Bert Jones is in his late thirties and suffers constant pain from multiple sclerosis. Unfortunately for Bert, he lives in Washington State.
Unfortunate? Isn’t Washington– with its snow capped mountains, rain forests, and breathtaking ocean views — a beautiful place to live? Yes, it’s beautiful — unless you live with constant grinding pain like Bert and thousands of other Washingtonians.
In 2010, Washington’s legislature and governor succumbed to the constant drumbeat of hysteria in the press about the abuse, addictions and deaths caused by opioid medicine. HB 2876 was passed and signed into law, repealing the state’s guidelines on pain management and replacing them with tougher rules for chronic pain management; including dosage guidelines, mandated consultation with a pain specialist, and requirements for tracking opioid use.
This past January, the new law went into effect.
Predictable problems arose. The main problem is the requirement that a treating physician seek consultation with a pain specialist if the doctor prescribes an opioid dose above the amount established by the new regulations. On the surface this looks very reasonable. If there is an increased danger to the patient with a higher opioid dose, why not require the practitioner or the patient to consult an expert?
Doctors Drop Pain Patients
Doctors and clinics in Washington began to react. Many withdrew their services from pain patients, fearing increased scrutiny and possibly losing their licenses if they ran afoul of the new law. There was also concern about who would pay for the consultation with specialists, not to mention the delay in prescribing because of the mandated consultation. Treatment options for pain shrank.
Bert knows all about pain. In 2009, after years of escalating symptoms, Bert was diagnosed with multiple sclerosis, which attacks the nerves and can cause excruciating pain. Bert experienced temporary blindness and shocking pain on the right side of his face from recurring optic neuritis. He also developed pain in his left leg. Bert’s pain was treated by his neurologist with a combination of short and long acting opioids.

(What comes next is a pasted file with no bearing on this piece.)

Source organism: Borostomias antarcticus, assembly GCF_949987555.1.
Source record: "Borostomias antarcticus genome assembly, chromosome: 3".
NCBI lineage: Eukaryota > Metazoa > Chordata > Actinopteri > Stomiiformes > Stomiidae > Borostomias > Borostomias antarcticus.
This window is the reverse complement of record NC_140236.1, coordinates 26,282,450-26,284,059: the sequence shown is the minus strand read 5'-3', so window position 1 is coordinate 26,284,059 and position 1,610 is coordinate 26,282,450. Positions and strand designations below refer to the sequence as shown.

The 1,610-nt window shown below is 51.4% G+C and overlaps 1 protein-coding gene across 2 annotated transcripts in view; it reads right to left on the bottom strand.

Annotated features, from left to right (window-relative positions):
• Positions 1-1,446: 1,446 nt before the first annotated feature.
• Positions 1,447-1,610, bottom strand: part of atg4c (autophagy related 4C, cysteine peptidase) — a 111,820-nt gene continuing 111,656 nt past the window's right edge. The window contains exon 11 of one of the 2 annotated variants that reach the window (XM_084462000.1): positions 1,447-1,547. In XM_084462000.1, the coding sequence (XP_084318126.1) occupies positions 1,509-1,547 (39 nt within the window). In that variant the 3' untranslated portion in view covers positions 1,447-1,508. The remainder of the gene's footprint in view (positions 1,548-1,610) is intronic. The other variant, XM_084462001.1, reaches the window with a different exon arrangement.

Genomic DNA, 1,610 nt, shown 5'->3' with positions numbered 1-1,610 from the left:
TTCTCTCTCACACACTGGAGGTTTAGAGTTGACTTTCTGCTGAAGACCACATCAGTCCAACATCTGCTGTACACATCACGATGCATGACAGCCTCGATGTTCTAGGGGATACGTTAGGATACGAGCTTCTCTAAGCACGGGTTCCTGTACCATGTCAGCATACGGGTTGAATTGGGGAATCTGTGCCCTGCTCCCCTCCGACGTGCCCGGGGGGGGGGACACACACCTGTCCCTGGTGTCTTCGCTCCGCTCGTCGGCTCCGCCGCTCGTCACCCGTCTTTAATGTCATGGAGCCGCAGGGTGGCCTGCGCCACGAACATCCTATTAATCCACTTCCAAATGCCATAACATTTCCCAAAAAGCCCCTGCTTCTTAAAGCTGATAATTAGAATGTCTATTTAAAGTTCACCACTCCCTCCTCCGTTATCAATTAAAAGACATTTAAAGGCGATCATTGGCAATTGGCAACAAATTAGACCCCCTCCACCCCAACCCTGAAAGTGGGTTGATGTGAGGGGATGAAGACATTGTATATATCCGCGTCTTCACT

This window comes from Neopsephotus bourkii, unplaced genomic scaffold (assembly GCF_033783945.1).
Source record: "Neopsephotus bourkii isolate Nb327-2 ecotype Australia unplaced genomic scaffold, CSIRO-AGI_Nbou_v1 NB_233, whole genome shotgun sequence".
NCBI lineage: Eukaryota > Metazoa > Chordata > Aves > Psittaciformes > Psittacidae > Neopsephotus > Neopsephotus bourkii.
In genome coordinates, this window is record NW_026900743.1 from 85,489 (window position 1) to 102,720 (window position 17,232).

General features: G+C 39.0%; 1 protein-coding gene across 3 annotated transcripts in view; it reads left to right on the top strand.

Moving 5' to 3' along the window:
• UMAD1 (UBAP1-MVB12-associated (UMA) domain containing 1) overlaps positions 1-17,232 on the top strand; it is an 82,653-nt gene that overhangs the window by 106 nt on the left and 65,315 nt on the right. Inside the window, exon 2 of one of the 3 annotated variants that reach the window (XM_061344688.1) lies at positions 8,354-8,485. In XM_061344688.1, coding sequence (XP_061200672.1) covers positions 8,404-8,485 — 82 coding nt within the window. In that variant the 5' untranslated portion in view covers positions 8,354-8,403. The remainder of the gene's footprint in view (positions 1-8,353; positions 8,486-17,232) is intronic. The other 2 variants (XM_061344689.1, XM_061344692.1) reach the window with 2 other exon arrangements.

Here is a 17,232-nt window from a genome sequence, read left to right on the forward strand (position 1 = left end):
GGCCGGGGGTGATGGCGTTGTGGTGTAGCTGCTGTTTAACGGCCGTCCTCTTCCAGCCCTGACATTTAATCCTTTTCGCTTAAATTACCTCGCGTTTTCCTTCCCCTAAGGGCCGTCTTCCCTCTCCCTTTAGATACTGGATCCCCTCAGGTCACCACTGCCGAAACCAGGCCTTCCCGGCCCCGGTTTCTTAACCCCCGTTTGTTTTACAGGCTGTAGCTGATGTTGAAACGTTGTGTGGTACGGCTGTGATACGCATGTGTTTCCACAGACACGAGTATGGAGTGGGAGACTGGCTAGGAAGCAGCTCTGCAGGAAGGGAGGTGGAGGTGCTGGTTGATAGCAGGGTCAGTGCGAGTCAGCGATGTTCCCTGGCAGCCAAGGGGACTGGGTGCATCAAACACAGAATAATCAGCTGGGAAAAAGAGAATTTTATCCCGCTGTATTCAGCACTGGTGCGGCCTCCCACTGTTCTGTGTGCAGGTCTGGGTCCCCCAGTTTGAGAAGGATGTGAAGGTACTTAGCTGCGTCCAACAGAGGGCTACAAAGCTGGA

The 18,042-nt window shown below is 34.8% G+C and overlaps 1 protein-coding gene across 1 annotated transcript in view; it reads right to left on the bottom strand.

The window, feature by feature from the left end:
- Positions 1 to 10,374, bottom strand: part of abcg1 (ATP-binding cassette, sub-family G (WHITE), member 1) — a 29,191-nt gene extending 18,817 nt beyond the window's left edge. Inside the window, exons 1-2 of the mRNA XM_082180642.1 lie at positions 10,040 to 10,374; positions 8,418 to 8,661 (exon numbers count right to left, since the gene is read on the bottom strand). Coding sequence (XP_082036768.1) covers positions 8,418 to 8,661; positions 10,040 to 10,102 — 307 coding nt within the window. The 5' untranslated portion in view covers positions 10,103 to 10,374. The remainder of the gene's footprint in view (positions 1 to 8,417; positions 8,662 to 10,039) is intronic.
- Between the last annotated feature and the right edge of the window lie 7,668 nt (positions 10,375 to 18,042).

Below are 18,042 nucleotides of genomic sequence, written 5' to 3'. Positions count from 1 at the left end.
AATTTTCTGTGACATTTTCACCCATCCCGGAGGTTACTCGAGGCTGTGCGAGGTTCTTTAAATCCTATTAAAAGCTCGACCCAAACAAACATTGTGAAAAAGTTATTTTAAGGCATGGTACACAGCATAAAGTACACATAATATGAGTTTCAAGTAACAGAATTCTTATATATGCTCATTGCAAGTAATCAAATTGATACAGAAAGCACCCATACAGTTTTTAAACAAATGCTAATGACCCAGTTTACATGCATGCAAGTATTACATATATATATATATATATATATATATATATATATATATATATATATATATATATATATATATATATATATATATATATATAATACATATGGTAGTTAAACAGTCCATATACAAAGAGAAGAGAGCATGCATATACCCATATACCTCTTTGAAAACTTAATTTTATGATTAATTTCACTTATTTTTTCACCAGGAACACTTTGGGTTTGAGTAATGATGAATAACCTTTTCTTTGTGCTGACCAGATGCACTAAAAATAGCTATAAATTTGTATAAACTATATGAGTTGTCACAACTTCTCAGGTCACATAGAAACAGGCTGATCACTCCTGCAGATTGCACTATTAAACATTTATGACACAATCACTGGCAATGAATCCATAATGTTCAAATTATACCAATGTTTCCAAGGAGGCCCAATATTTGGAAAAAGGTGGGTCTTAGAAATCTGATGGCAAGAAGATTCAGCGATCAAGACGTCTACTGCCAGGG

This past winter Bert received notice from his neurologist that he would only prescribe opioids for cancer patients. After a hurried search, Bert found another pain specialist who was willing to prescribe the same medicines. That his new doctor’s office was an hour away was a stumbling block, but a block he had to hurdle as he had gone five days without his opioid medicine and was suffering symptoms.
With gas prices hovering at $4.25 per gallon, Bert found that driving to his new physician was a big expense, causing wear and tear to his car and to his wallet. Unable to work because of his medical condition, Bert and his wife are dependent on her salary alone. Bert shouldn’t need his wife to take time off from work each month to take him to his physician to obtain his legal prescription. He shouldn’t have to endure the severe pain in his leg for the two hour monthly round trip, nor the added expense. Bert and the thousands like him should not be treated as potential criminals.
Shortage of Pain Physicians
HB 2876 is fundamentally flawed legislation. It erects significant barriers to treatment, as there are not enough pain specialists left in Washington to treat the patients abandoned by their doctors. The shortage is particularly acute in many rural areas. All of which leads to more anxiety and despair — which may raise the suicide rate of pain patients who cannot tolerate the unrelieved torture of constant harrowing pain.
The law also mandates that providers who suspect their opioid patients of illegal behavior to report them to law enforcement authorities, thus allying the physician with the state. This casts the shadow of suspicion across the therapeutic relationship and damages the necessity of mutual trust. Trying to curb illicit drug use on the backs of legitimate pain patients only furthers the prejudices and stereotypes of people with pain.
A better approach would be to combine education for prescribers and patients with patient monitoring programs (PMP) set up by the state. PMPs require the physician and pharmacist to report to a state registry the names of people receiving opioid medicines. Such a registry would allow physicians and pharmacists to see if a patient is doctor shopping to get an opioid prescription filled.Washington now has a PMP.
Washington should either repeal or drastically amend HB 2876 so that the “war on drugs” is not fought on the backs of legitimate patients using legitimate treatments to escape the torture of chronic pain.
Mark Maginn lives in the east bay of San Francisco where he is a poet, writer and social justice activist. He was also a longtime volunteer with the American Pain Foundation. Mark’s blog can be found here.
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